Walking down the main street of this charming town of ours I peer at the various signs along the way and in the windows of the various businesses. Many of them proclaim that certain items are "on sale" or cost a certain amount of money. This is especially true of the gasoline station which lets consumers know exactly how much they will pay for their product. The local tavern has a happy hour featuring $1.75 drafts from 4-6 p.m. each day. The bank advertises specials on its "no fees" checking accounts. The muffler store sells mufflers installed for $69.99. Six dollars will get you a ticket to the movies on Tuesdays at the local theater. The Chinese restaurant offers a 40% off "recession special" at lunch. I called the local pool and asked how much a weekend pass to the pool is. They told me accurately and without hesitation.
This is the way things work in our consumer-oriented society. The openness of information about products, services and their respective pricings creates an environment of competition among businesses. This spurs new and better products priced competitively. Everybody wins in this business scenario especially businesses who create and promote new and better products and aggressively promote them.
Now let's try to imagine if this situation were different. My walk down main street would no longer have the inticements which I referred to earlier. I stop in to the theater and ask how much a ticket costs. The clerk tells me that she doesn't know and that I will have to buy a ticket to find out. I ask for the manager who, I am told is unavailable. In utter frustration, I leave. Since it's past lunch time, I walk past the local restaurant. There is no menu in the window for me to peruse and decide whether the food looks good and the price is within my budget. I leave and go to the restaurant next door - same thing. I walk inside and ask for the menu. I am handed a menu but there are no prices listed. I ask for a price list. I am told that I will get the prices after I have finished my meal when they hand me the check. Again, I leave.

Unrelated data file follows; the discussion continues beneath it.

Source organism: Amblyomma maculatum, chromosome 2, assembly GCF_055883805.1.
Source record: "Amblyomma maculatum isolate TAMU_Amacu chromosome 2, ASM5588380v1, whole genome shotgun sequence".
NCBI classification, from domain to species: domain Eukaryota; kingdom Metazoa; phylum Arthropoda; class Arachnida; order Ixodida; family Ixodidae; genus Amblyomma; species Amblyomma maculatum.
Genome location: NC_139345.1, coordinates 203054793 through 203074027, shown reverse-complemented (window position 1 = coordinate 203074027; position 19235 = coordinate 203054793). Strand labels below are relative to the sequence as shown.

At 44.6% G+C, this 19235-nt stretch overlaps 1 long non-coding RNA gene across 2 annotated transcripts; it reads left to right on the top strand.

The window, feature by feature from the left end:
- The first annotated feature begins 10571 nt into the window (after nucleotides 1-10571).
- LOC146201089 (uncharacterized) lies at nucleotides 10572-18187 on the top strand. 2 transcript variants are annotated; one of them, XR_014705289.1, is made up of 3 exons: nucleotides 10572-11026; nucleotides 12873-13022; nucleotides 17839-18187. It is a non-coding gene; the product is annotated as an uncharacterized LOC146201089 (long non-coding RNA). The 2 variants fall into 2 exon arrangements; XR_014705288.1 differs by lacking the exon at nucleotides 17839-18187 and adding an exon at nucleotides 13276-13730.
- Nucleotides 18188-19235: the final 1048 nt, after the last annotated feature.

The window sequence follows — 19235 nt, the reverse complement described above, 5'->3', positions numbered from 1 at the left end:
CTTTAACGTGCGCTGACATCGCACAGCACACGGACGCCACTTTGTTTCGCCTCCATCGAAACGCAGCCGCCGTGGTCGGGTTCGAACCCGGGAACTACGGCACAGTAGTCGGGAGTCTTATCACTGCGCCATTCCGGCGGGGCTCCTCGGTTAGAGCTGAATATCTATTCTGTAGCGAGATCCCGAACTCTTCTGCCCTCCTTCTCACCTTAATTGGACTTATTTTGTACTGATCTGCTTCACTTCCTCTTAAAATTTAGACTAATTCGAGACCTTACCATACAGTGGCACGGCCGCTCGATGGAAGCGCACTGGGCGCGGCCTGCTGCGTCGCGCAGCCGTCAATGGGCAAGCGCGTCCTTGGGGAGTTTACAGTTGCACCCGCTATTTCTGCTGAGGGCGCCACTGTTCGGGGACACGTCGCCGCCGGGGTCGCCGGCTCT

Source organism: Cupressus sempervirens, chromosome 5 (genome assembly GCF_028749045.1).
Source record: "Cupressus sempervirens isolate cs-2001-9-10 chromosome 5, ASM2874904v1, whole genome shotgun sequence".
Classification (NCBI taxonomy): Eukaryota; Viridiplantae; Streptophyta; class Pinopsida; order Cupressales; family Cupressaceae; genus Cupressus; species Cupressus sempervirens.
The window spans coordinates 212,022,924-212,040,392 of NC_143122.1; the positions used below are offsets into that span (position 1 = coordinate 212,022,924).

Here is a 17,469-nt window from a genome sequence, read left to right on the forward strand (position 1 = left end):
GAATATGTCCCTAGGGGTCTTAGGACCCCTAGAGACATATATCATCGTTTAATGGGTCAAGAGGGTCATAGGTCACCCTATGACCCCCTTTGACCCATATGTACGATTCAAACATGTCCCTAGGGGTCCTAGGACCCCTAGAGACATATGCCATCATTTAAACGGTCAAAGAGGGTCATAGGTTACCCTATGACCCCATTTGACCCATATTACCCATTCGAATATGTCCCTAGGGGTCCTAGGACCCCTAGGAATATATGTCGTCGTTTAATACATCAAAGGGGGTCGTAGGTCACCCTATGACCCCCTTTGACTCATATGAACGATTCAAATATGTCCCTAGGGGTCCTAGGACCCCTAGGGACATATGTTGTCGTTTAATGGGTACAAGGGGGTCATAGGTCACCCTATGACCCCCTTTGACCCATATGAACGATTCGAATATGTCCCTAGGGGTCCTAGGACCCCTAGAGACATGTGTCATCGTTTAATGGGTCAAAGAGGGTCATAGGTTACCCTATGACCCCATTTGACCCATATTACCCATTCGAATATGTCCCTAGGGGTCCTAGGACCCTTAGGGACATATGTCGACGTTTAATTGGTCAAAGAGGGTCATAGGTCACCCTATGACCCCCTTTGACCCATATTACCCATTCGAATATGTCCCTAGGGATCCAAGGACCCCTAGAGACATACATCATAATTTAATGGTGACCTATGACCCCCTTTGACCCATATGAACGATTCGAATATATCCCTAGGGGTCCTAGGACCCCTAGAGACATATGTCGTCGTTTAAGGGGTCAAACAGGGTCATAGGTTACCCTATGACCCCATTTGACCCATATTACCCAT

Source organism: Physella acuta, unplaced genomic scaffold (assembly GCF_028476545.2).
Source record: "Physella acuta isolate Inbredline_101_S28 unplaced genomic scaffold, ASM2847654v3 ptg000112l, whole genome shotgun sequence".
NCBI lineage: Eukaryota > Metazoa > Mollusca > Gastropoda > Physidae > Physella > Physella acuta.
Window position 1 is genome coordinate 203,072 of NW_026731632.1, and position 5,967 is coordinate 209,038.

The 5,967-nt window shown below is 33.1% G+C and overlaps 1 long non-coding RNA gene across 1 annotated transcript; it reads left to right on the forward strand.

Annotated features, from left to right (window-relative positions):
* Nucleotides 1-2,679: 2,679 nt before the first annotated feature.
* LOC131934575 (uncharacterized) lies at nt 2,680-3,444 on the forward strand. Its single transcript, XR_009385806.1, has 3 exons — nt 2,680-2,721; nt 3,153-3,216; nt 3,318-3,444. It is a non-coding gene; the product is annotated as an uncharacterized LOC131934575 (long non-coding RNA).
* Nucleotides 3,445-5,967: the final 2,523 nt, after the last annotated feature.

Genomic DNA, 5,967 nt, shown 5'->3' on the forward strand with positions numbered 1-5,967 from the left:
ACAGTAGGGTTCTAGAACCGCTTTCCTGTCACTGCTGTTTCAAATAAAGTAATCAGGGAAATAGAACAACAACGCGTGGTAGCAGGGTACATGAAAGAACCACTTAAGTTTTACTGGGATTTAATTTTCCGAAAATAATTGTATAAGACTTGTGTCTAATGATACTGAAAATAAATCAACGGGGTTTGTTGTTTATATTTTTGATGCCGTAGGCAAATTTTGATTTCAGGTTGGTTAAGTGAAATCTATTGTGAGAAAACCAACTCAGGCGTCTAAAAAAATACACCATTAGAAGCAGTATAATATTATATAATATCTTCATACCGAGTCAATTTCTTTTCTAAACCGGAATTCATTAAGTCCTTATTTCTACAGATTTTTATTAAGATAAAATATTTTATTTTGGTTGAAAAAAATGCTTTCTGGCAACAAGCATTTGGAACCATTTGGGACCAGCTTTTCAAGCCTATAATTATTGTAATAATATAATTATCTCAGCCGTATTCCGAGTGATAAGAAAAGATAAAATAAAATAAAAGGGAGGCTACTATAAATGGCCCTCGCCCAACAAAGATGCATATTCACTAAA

It is very hard to imagine living in a society such as the one previously described. But, should you ever have the desire to experience this, call your local medical facility and arrange to have a surgery. Get the date, time and preparatory instructions. Then ask how much the procedure will cost you. If your experience is anything like mine you will get the scripted response: "it depends". If that happens and you have the chutzpah to continue, by all means press on. You will likely be switched to the billing department to an equally indifferent representative who will give you an equally vague response.
I will not belabor this point any further as I am sure that, for most people, this is old news.
In our great country we have been presented with the Affordable Care Act. This is a misnomer and should be renamed the "Available" Care Act in that it makes health care available to all. Despite its name, however, health care in the U.S. is anything but affordable.
How can it be made more affordable? By simply making the system transparent to consumers by making pricing readily available (posting on the Internet, maybe?). Competition in the health care arena will create greater efficiency and lower pricing. Not surprisingly, health care professionals have lobbied vigorously against anything which upsets the status quo. So, while opposing "Socialized Medicine" (based upon a national tax, free health care for all), our health care industry also balks at the notion of a true capitalist, free enterprise system of competition. Their rationale for this opposition ("health care quality will suffer") is not a convincing argument. The same was said about the deregulation of the airline industry: "safety will suffer". In fact, since deregulation, flying has never been safer.
What does the future look like?
For better or worse, due to the extreme and spiraling costs of healthcare and the lack of willingness of the medical community to deal with these costs, socialized medicine, such as those in Canada and the U.K., is inevitable in our country.
From my recent experiences, socialized medicine is looking pretty good. It's a lot like going to the animal shelter to adopt a dog. All the dogs there except one are absolutely beautiful - well-groomed, purebred and dogs that you feel good walking down the street with. At the same time, they are all growling and you and appear to be ready to take your arm off if you venture closer. Then there's the other dog: ugly as hell, matted hair, one ear up, one ear down and scrawny. But he's smiling and wagging his tail.
You take him home, give him the name Socialized Medicine, and love him for the rest of your life despite his faults.
Readers, enjoy your day.